As we watched the poll ticker surpass the 44 seat mark, seasoned MP Peter Stoffer stood on a chair in the far back corner of the bar, raised his glass of Bottington’s, and proclaimed:
“RACHEL NOTLEY JUST WON AN NDP MAJORITY IN ALBERTA! CHEERS TO RACHEL!”
And cheer for her we did – some actually cried. There were even a few Liberal staffers in the mix who couldn’t resist joining the party, if only vicariously.
But for women watching that night, we knew that this meant more than the obvious ideological shift in one of the most deeply-entrenched Conservative provinces in the country.
It wasn’t even about the fact that an NDP caucus had just taken down a 44 year-long Conservative dynasty. Not even that the woman leading this party had unequivocally dominated the leaders’ debate that may have precipitated these election results. Not even the fact that this would be the first New Democratic majority in Alberta; the biggest win for an NDP government since Jack Layton triggered the Orange Wave.
What mattered most, was that this newly-elected 54 seat caucus was comprised of 46 per cent women, and not once has Canada seen a government caucus so close to gender parity. It’s peanuts compared to Germany or Rwanda, but for Canada, this is unprecedented.
As Notley aptly put it, this isn’t just a historic win for the party – this is a historic win for all women in Canadian politics. And if we owe this win to any one person, its Rachel Notley herself. Her humility and charisma shone through for the duration of this campaign, and it paid off in spades.
In the traditional sense, the media hardly tore her down to the extent we’re accustomed to seeing with, say, Kim Campbell or Belinda Stronach or the staple queen target for sexist media of the free world, Hillary Clinton. In many ways, the media made quite a remarkable anomaly out of Notley and her ‘Crue.’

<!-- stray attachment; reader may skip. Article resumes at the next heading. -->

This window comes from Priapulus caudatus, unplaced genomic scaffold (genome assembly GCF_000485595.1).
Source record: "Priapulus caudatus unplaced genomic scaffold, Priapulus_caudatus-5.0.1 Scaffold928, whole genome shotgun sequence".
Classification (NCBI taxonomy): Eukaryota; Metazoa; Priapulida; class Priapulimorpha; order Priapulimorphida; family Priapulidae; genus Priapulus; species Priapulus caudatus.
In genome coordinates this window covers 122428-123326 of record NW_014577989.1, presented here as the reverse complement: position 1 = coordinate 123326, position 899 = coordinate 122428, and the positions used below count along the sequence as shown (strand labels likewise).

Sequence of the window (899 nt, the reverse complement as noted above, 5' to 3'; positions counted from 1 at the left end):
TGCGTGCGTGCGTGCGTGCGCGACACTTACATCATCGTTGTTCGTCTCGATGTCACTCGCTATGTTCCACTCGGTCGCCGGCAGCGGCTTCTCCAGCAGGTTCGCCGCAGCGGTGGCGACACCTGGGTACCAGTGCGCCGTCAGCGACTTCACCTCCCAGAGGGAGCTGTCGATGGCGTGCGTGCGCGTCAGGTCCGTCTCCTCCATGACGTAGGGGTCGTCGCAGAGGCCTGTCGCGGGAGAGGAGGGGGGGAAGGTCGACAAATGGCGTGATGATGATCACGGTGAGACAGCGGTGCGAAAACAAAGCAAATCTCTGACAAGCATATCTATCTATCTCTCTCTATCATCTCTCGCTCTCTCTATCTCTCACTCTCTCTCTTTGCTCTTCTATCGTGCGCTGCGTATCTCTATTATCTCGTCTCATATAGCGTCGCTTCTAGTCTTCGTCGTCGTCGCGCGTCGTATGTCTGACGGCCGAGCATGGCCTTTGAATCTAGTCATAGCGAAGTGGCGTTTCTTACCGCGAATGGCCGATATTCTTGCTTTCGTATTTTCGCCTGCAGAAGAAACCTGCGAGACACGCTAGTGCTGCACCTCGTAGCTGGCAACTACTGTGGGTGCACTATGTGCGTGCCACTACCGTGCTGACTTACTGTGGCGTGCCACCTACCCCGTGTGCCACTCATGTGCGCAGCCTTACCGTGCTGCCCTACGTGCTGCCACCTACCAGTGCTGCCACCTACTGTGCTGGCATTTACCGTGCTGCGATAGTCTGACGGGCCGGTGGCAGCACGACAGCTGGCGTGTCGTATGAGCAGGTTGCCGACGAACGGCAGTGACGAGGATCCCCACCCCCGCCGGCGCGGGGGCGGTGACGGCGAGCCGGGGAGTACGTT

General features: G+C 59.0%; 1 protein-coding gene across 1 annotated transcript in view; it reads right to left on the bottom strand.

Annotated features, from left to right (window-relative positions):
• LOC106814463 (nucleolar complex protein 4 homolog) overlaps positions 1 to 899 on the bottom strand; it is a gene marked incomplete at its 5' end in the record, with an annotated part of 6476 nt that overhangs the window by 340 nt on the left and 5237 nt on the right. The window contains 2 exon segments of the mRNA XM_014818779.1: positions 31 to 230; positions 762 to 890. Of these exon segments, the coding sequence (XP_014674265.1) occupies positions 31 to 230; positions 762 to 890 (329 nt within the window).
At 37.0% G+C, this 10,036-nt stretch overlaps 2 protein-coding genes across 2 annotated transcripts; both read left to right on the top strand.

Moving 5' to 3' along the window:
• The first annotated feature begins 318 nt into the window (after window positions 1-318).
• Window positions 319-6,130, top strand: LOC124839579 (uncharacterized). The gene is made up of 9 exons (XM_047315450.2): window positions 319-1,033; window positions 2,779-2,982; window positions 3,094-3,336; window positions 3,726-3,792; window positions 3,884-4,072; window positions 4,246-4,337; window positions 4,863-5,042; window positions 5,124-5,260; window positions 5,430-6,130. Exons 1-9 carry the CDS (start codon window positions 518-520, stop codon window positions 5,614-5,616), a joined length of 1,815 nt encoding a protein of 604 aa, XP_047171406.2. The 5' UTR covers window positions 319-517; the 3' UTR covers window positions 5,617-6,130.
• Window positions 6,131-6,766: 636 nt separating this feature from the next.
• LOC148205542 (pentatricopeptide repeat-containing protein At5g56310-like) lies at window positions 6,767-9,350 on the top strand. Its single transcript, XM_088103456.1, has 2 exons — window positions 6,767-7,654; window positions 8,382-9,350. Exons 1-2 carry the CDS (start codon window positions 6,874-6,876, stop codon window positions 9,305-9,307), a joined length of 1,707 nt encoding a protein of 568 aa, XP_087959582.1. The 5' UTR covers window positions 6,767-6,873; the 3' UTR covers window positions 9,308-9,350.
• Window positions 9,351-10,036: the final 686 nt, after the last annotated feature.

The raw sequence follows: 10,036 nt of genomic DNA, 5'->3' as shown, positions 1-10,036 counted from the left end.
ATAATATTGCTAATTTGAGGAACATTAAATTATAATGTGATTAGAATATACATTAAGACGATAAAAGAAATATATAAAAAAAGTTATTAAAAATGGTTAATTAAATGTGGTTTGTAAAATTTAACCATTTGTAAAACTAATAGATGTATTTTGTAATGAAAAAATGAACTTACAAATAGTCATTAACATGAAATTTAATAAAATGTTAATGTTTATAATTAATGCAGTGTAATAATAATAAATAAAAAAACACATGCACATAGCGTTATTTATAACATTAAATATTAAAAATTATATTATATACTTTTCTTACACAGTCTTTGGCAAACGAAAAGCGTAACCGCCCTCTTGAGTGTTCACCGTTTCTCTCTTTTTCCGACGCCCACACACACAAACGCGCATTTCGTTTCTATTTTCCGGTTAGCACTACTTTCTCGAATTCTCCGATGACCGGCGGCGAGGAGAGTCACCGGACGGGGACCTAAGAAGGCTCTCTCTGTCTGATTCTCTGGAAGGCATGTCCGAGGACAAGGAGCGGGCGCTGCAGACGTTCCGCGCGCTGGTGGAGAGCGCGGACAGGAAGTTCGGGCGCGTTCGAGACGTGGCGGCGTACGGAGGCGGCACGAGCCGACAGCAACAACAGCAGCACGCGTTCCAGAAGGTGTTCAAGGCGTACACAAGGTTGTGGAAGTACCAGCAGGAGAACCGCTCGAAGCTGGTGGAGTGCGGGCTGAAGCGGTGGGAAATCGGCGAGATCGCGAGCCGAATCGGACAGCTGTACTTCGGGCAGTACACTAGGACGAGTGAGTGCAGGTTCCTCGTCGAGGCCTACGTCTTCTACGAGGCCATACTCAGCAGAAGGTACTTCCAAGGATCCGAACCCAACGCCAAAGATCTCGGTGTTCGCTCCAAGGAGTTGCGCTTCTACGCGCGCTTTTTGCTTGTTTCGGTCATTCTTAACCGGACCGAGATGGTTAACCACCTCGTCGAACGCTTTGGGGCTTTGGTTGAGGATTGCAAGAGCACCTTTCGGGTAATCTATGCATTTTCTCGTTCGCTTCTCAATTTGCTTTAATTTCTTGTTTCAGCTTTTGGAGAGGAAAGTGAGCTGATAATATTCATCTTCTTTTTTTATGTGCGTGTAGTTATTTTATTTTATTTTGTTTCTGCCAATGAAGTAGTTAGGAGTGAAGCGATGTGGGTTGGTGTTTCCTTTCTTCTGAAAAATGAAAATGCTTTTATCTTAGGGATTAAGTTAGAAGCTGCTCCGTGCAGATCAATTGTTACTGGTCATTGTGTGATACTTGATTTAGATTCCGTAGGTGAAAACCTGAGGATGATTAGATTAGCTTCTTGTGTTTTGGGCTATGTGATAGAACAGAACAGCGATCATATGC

Her family life and background as an activist and labour lawyer were widely overlooked. Her wardrobe was seldom commented on; not remotely as often as her magnetic demeanor. No one even talked about her blonde hair (what?).
So what can we attribute this to?
For one thing: I think most pundits can attest that the #MathIsHard fumble was nearly as detrimental to Jim Prentice as #BindersFullOfWomen was to Mitt Romney. With or without that slip, he really didn’t do so well in that debate either.
Perhaps the years of scandal, entitlement and unpopular party division had groomed a smoother path for Notley. Or perhaps since Alberta had previously elected two women Premiers, the climate was more accessible, and media were already poised to deliver less sexism, more substance.
In hindsight and from a safe distance, really the only apparent sexist media rolled in post E-day.
Incredibly, the bulk of such criticism was not personalized or even overtly sexist. In a quick cursory search, any criticism one may stumble upon is aimed at the NDP party as a whole for its “lack of experience,” the odd nauseatingly outdated reference to Bob Rae, or cynical contrast coverage relating to Andrea Horwath.
Despite this pleasant turn of events, I would be remiss if I didn’t note that during her victory speech, Notley thanked her late father, a life-long socialist and former leader of the Alberta NDP, for exposing her to politics at a young age. In the blink of a Westminster eye, a tidal wave of dialogue poured in about said ambitious father figure that had raised and inspired Alberta’s new Premier-Elect.
I suppose there will always be the odd columnist scratching their head, wondering how could any seasoned public figure with more estrogen than testosterone earn her title independently? There must have been a man somewhere close by, feeding her strategies and ideological know-how.
She actually took on three male political adversaries simultaneously – and won. She couldn’t have done all this alone, could she? Why yes, like many women before and hopefully after her, she can, and she did.
So let’s just savour this for a while, shall we?
Originally posted at jennjefferys.wordpress.com. Re-posted with permission.